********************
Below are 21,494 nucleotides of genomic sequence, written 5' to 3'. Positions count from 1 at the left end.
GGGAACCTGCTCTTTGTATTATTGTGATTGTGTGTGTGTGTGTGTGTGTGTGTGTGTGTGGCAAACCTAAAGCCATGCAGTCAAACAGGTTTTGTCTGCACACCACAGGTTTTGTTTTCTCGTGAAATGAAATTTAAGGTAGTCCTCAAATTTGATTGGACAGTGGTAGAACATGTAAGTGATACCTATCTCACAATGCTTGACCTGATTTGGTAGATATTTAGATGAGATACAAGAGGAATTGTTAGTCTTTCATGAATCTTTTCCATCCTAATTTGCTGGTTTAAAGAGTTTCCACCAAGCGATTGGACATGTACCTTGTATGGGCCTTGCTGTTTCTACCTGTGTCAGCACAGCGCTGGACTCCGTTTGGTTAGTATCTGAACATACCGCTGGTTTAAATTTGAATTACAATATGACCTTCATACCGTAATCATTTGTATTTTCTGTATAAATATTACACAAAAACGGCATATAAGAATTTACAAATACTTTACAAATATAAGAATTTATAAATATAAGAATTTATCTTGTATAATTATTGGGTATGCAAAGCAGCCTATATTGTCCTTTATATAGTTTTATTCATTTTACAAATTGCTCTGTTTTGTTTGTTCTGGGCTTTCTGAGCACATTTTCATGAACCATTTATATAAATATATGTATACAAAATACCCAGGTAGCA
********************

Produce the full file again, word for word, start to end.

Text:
Below are 21,494 nucleotides of genomic sequence, written 5' to 3'. Positions count from 1 at the left end.
GGGAACCTGCTCTTTGTATTATTGTGATTGTGTGTGTGTGTGTGTGTGTGTGTGTGTGTGGCAAACCTAAAGCCATGCAGTCAAACAGGTTTTGTCTGCACACCACAGGTTTTGTTTTCTCGTGAAATGAAATTTAAGGTAGTCCTCAAATTTGATTGGACAGTGGTAGAACATGTAAGTGATACCTATCTCACAATGCTTGACCTGATTTGGTAGATATTTAGATGAGATACAAGAGGAATTGTTAGTCTTTCATGAATCTTTTCCATCCTAATTTGCTGGTTTAAAGAGTTTCCACCAAGCGATTGGACATGTACCTTGTATGGGCCTTGCTGTTTCTACCTGTGTCAGCACAGCGCTGGACTCCGTTTGGTTAGTATCTGAACATACCGCTGGTTTAAATTTGAATTACAATATGACCTTCATACCGTAATCATTTGTATTTTCTGTATAAATATTACACAAAAACGGCATATAAGAATTTACAAATACTTTACAAATATAAGAATTTATAAATATAAGAATTTATCTTGTATAATTATTGGGTATGCAAAGCAGCCTATATTGTCCTTTATATAGTTTTATTCATTTTACAAATTGCTCTGTTTTGTTTGTTCTGGGCTTTCTGAGCACATTTTCATGAACCATTTATATAAATATATGTATACAAAATACCCAGGTAGCA